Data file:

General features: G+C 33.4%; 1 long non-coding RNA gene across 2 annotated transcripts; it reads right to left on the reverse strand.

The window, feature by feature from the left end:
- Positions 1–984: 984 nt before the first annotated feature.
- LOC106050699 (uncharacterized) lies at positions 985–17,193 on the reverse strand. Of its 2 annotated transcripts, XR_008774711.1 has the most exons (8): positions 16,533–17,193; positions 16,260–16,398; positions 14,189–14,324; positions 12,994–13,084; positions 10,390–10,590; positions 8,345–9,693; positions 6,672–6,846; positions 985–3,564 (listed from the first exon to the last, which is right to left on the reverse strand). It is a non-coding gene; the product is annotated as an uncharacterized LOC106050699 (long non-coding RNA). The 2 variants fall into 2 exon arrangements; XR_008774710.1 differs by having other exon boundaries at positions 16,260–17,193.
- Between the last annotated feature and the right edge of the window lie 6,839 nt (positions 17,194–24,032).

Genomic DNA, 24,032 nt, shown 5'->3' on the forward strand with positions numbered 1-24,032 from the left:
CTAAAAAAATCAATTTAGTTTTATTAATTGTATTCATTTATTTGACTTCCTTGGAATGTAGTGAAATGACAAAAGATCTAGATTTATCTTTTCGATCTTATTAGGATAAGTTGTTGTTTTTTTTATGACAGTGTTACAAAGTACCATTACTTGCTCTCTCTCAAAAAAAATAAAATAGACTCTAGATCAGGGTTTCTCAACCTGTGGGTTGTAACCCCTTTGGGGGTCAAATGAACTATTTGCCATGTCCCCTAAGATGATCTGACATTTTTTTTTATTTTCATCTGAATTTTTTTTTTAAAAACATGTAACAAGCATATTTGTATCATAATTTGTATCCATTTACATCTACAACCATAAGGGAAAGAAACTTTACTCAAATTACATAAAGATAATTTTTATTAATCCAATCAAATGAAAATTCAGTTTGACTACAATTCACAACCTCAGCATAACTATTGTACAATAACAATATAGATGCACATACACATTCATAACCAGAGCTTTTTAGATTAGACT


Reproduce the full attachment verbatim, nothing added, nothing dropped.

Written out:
General features: G+C 33.4%; 1 long non-coding RNA gene across 2 annotated transcripts; it reads right to left on the reverse strand.

The window, feature by feature from the left end:
- Positions 1–984: 984 nt before the first annotated feature.
- LOC106050699 (uncharacterized) lies at positions 985–17,193 on the reverse strand. Of its 2 annotated transcripts, XR_008774711.1 has the most exons (8): positions 16,533–17,193; positions 16,260–16,398; positions 14,189–14,324; positions 12,994–13,084; positions 10,390–10,590; positions 8,345–9,693; positions 6,672–6,846; positions 985–3,564 (listed from the first exon to the last, which is right to left on the reverse strand). It is a non-coding gene; the product is annotated as an uncharacterized LOC106050699 (long non-coding RNA). The 2 variants fall into 2 exon arrangements; XR_008774710.1 differs by having other exon boundaries at positions 16,260–17,193.
- Between the last annotated feature and the right edge of the window lie 6,839 nt (positions 17,194–24,032).

Genomic DNA, 24,032 nt, shown 5'->3' on the forward strand with positions numbered 1-24,032 from the left:
CTAAAAAAATCAATTTAGTTTTATTAATTGTATTCATTTATTTGACTTCCTTGGAATGTAGTGAAATGACAAAAGATCTAGATTTATCTTTTCGATCTTATTAGGATAAGTTGTTGTTTTTTTTATGACAGTGTTACAAAGTACCATTACTTGCTCTCTCTCAAAAAAAATAAAATAGACTCTAGATCAGGGTTTCTCAACCTGTGGGTTGTAACCCCTTTGGGGGTCAAATGAACTATTTGCCATGTCCCCTAAGATGATCTGACATTTTTTTTTATTTTCATCTGAATTTTTTTTTTAAAAACATGTAACAAGCATATTTGTATCATAATTTGTATCCATTTACATCTACAACCATAAGGGAAAGAAACTTTACTCAAATTACATAAAGATAATTTTTATTAATCCAATCAAATGAAAATTCAGTTTGACTACAATTCACAACCTCAGCATAACTATTGTACAATAACAATATAGATGCACATACACATTCATAACCAGAGCTTTTTAGATTAGACT